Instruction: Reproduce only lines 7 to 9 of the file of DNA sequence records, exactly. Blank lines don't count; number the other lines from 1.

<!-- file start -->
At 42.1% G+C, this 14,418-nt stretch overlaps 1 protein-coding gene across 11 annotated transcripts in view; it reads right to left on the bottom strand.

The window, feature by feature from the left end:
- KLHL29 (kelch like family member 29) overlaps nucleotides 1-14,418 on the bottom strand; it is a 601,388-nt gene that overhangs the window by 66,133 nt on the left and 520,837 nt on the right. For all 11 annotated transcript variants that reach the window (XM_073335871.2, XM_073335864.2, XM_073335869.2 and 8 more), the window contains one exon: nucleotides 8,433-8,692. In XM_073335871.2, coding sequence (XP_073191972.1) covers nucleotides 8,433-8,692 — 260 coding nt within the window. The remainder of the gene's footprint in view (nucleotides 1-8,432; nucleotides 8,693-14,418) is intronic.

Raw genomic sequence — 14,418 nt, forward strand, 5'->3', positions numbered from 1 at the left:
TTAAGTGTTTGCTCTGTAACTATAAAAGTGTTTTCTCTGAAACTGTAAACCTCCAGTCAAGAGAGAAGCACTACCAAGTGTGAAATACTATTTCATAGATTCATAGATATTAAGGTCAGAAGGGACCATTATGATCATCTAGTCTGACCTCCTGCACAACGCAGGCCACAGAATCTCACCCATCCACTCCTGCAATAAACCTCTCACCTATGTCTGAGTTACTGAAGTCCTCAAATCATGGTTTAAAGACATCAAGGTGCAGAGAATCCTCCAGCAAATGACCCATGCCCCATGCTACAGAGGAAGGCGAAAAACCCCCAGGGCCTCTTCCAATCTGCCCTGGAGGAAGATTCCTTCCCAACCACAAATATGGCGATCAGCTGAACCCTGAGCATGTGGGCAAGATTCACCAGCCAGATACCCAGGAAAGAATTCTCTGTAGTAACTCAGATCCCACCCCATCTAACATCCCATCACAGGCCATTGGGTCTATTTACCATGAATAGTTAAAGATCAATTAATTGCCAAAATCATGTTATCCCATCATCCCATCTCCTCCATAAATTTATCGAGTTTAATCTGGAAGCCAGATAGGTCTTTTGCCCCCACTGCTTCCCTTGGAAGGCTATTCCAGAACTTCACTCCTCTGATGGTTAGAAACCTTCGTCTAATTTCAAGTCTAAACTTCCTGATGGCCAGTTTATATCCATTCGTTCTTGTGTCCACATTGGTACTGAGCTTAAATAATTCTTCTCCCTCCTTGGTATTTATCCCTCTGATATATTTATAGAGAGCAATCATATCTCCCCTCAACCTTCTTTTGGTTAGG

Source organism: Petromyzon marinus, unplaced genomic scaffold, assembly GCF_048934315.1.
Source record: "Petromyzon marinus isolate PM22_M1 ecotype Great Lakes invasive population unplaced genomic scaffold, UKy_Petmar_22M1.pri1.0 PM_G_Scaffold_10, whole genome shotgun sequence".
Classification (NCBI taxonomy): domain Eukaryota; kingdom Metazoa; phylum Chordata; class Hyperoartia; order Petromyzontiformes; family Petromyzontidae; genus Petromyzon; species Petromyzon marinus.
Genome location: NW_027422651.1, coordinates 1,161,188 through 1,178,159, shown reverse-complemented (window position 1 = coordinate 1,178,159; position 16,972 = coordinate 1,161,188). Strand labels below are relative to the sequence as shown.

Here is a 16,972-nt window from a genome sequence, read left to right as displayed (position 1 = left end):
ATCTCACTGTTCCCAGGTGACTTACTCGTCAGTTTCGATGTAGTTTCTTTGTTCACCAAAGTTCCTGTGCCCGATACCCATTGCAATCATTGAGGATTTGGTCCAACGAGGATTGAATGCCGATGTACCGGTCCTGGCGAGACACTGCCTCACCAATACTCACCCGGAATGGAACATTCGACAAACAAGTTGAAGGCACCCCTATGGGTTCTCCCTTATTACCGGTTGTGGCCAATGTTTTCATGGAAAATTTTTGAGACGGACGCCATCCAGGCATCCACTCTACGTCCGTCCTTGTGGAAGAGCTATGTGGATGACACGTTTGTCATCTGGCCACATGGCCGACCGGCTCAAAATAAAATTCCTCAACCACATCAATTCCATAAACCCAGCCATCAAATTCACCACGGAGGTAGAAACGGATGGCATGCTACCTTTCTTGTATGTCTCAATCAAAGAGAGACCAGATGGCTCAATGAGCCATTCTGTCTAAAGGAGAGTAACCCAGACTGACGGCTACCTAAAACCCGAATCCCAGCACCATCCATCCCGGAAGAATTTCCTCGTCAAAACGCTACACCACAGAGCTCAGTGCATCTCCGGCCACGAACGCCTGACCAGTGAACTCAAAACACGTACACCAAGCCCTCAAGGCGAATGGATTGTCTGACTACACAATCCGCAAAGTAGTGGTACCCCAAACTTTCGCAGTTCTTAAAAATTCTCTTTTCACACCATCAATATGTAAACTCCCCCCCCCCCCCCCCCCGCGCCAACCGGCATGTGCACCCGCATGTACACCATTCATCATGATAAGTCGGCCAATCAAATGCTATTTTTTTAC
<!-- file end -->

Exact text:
Source record: "Petromyzon marinus isolate PM22_M1 ecotype Great Lakes invasive population unplaced genomic scaffold, UKy_Petmar_22M1.pri1.0 PM_G_Scaffold_10, whole genome shotgun sequence".
Classification (NCBI taxonomy): domain Eukaryota; kingdom Metazoa; phylum Chordata; class Hyperoartia; order Petromyzontiformes; family Petromyzontidae; genus Petromyzon; species Petromyzon marinus.
Genome location: NW_027422651.1, coordinates 1,161,188 through 1,178,159, shown reverse-complemented (window position 1 = coordinate 1,178,159; position 16,972 = coordinate 1,161,188). Strand labels below are relative to the sequence as shown.